Never mind watching it fight the fire, I want to be standing by the lake when it swoops down and picks 108 tons up!
What happened to the Beriev Be-200 (http://www.aerospace-technology.com/projects/beriev_be-200) project? I read an article about it some time ago and it seems an efficient fire-fighting plane to me. It's able to pick-up and drop 12 tons of water/retardent.
Couldn't this be (part of) a solution for the American forest fires? Or doesn't the USA want to buy Russian technology? Prefering to invent it all themselves? Re-inventing the wheel, so to say.
26th Jun 2003, 18:04
Conair Aviation (http://www.conair.ca/av_index.htm)(who do these sort of conversions on various aircraft types) from British Columbia, Canada, were working on plans a few years back to convert a 737 to a fire-wagon. The idea was to convert an airframe that could be used to deploy to the fire-site quickly, using an airframe that was (somewhat) cheap and readily available.
Plans were dropped for reasons unbenownst to me but they were close to cutting metal back then, I'm told.
It's workable. It would be neat to see, of course, but the main point is if it saves lives and property, then all the effort will be worth it.
If anyone can do it, Evergreen certainly can. Best of luck.
26th Jun 2003, 21:02
It's already available on the Ilyushin 76 (hope this works!)....
but what really intrigued me was the recent news that BAE are considering a water bomber version of the 146!!! :eek:
Can you imagine those feeble wings standing up to it?!?!?!
27th Jun 2003, 00:14
The 737 coversion, the Be-200 and the Il-76 'projects' have all been discussed (although I'm not sure that's the right word - you think PPRuNers are rude :uhoh: ) on the Tanker Pilots' board (http://www.airtanker.com/wwwboard/wwwboard.html). Unfortunately they don't archive posts, but from memory the 737 had insurmountable structural limitations - centre wing box IIRC. As to the Russians, it'll never happen IMO. Neither type is currently certified in the US (but most of the US tankers aren't either), but that's a small impediment compared to overcoming the NIH syndrome of the US authorities, various fire agencies and most of all the above-mentioned pilots. Most of them think jets are the devil's work, air tankers must have round engines - preferrably incendiary Wrights ;)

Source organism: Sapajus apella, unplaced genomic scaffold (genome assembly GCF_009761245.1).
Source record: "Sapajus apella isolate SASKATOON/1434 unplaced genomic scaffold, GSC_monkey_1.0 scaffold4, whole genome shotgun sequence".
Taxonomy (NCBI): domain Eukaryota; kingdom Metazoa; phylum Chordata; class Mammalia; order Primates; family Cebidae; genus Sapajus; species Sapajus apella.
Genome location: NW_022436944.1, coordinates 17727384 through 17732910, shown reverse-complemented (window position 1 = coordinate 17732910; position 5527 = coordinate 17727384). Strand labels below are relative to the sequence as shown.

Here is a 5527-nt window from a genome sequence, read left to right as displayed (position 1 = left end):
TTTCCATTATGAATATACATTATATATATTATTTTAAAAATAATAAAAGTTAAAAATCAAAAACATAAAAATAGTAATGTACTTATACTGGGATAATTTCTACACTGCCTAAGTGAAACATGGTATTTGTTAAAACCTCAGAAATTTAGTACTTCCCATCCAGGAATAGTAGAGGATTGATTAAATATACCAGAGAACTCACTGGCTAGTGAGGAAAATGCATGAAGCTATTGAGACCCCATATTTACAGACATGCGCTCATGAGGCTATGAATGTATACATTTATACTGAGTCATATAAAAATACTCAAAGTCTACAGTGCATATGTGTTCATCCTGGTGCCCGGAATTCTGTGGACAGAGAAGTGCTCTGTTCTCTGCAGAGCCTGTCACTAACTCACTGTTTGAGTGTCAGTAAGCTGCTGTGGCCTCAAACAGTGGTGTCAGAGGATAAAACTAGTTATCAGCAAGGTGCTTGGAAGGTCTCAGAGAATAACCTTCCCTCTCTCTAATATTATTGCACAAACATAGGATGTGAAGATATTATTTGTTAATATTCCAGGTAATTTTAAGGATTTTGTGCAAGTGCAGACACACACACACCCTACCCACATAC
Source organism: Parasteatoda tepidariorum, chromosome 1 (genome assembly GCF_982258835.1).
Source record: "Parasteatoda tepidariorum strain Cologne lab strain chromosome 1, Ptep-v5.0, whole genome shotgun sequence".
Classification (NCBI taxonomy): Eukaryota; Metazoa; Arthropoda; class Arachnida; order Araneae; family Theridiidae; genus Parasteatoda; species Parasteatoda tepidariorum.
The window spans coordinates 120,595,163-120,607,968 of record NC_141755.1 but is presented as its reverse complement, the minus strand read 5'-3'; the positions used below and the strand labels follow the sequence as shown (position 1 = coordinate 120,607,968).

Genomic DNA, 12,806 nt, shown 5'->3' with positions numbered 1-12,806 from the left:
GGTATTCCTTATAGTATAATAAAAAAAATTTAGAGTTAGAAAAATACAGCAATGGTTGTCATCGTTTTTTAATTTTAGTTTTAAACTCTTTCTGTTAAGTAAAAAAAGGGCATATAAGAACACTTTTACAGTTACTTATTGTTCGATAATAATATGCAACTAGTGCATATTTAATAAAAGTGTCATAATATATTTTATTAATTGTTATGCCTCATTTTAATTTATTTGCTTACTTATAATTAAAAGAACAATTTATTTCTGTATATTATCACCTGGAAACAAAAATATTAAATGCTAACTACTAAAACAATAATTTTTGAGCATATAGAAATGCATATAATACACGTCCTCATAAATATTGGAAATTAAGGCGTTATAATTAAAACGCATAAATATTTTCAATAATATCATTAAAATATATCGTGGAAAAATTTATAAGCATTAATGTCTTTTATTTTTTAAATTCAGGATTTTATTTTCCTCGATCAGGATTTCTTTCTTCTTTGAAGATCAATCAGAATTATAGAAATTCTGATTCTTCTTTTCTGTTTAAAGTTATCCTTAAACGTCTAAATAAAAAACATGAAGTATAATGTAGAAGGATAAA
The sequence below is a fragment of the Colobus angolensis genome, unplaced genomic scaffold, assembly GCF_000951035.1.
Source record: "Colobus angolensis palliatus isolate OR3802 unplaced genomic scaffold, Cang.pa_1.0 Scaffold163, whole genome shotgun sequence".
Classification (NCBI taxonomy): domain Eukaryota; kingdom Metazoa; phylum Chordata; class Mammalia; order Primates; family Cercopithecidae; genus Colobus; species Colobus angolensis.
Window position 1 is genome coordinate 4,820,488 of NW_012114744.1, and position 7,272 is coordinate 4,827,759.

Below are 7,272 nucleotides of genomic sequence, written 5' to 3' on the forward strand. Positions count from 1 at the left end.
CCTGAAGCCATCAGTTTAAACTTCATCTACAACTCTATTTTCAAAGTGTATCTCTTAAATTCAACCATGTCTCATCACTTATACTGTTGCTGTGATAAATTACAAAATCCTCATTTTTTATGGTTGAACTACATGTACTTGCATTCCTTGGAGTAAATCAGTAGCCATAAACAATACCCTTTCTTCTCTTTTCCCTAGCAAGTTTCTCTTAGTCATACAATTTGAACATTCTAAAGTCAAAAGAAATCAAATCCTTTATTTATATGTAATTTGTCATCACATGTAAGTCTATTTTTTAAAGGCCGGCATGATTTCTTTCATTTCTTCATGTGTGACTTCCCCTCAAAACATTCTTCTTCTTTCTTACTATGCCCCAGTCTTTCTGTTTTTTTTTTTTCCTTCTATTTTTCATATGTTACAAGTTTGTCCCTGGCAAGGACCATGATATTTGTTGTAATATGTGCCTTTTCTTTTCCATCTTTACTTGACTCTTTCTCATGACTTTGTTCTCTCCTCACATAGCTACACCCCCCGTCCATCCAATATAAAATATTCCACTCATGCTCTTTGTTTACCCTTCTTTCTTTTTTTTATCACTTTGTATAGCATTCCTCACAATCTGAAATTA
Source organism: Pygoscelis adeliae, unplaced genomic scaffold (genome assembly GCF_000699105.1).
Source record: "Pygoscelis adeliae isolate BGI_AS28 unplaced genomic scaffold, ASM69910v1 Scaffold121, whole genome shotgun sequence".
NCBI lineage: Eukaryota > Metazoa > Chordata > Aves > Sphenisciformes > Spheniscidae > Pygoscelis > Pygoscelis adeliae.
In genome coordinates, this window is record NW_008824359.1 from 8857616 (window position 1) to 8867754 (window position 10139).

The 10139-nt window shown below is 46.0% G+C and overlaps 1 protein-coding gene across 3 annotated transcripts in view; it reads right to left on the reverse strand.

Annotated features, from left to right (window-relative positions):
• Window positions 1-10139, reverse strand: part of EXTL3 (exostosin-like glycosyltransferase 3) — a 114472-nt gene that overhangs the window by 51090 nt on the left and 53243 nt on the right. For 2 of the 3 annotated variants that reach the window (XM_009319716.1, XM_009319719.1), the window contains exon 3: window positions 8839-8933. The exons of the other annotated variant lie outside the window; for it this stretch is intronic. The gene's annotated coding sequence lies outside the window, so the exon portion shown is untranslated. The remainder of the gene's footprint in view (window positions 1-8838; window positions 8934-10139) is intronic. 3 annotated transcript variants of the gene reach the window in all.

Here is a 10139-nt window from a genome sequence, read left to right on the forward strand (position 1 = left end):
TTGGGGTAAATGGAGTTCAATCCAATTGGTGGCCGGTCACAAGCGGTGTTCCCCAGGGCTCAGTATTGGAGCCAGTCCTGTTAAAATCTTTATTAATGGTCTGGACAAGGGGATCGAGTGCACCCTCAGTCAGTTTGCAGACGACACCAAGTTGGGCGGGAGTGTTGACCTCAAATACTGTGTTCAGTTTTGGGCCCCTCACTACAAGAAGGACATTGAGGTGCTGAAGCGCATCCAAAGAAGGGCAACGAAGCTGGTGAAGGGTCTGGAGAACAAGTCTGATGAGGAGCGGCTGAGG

The sheer testosterone factor of the prospect of a 747 dropping mud from 100ft might be convincing enough to get one done. Long-term solution ? Doubtful.
27th Jun 2003, 01:02
The IL76 approach looks especially interesting. I would think that discharging the fire suppressant over the open rear ramp would involve far fewer modifications to the airframe than would conversion of a commercial aircraft. I'd be interested to know whether this system can be palletized or if it has to be bolted/welded/glued/wedged into the airframe. Thoughts?